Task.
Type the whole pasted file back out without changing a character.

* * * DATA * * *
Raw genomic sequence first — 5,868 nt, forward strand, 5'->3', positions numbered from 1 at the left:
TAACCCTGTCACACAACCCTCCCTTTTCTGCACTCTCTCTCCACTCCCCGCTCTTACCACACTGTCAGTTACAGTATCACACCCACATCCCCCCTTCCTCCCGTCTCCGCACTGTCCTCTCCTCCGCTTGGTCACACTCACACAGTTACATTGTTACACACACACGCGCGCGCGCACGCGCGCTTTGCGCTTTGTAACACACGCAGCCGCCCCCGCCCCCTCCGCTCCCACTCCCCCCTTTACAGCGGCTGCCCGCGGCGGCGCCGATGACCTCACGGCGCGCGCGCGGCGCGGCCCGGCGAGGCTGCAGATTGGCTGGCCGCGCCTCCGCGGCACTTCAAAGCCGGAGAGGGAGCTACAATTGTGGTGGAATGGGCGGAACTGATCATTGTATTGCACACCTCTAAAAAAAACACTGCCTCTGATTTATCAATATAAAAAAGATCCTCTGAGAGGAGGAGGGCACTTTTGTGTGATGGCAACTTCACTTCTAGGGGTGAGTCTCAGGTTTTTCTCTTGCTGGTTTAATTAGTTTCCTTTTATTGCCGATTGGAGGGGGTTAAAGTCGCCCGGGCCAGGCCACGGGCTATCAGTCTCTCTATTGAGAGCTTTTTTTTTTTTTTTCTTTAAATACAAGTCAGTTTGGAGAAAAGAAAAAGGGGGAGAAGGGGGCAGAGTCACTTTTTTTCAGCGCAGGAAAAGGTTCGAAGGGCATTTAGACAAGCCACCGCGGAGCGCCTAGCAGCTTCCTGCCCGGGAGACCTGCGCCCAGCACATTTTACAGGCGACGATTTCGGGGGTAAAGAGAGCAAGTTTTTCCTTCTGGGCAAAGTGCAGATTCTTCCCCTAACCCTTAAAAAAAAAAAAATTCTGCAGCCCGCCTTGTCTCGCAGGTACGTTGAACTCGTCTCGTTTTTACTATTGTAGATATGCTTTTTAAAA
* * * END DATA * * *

Raw genomic sequence first — 5,868 nt, forward strand, 5'->3', positions numbered from 1 at the left:
TAACCCTGTCACACAACCCTCCCTTTTCTGCACTCTCTCTCCACTCCCCGCTCTTACCACACTGTCAGTTACAGTATCACACCCACATCCCCCCTTCCTCCCGTCTCCGCACTGTCCTCTCCTCCGCTTGGTCACACTCACACAGTTACATTGTTACACACACACGCGCGCGCGCACGCGCGCTTTGCGCTTTGTAACACACGCAGCCGCCCCCGCCCCCTCCGCTCCCACTCCCCCCTTTACAGCGGCTGCCCGCGGCGGCGCCGATGACCTCACGGCGCGCGCGCGGCGCGGCCCGGCGAGGCTGCAGATTGGCTGGCCGCGCCTCCGCGGCACTTCAAAGCCGGAGAGGGAGCTACAATTGTGGTGGAATGGGCGGAACTGATCATTGTATTGCACACCTCTAAAAAAAACACTGCCTCTGATTTATCAATATAAAAAAGATCCTCTGAGAGGAGGAGGGCACTTTTGTGTGATGGCAACTTCACTTCTAGGGGTGAGTCTCAGGTTTTTCTCTTGCTGGTTTAATTAGTTTCCTTTTATTGCCGATTGGAGGGGGTTAAAGTCGCCCGGGCCAGGCCACGGGCTATCAGTCTCTCTATTGAGAGCTTTTTTTTTTTTTTTCTTTAAATACAAGTCAGTTTGGAGAAAAGAAAAAGGGGGAGAAGGGGGCAGAGTCACTTTTTTTCAGCGCAGGAAAAGGTTCGAAGGGCATTTAGACAAGCCACCGCGGAGCGCCTAGCAGCTTCCTGCCCGGGAGACCTGCGCCCAGCACATTTTACAGGCGACGATTTCGGGGGTAAAGAGAGCAAGTTTTTCCTTCTGGGCAAAGTGCAGATTCTTCCCCTAACCCTTAAAAAAAAAAAAATTCTGCAGCCCGCCTTGTCTCGCAGGTACGTTGAACTCGTCTCGTTTTTACTATTGTAGATATGCTTTTTAAAA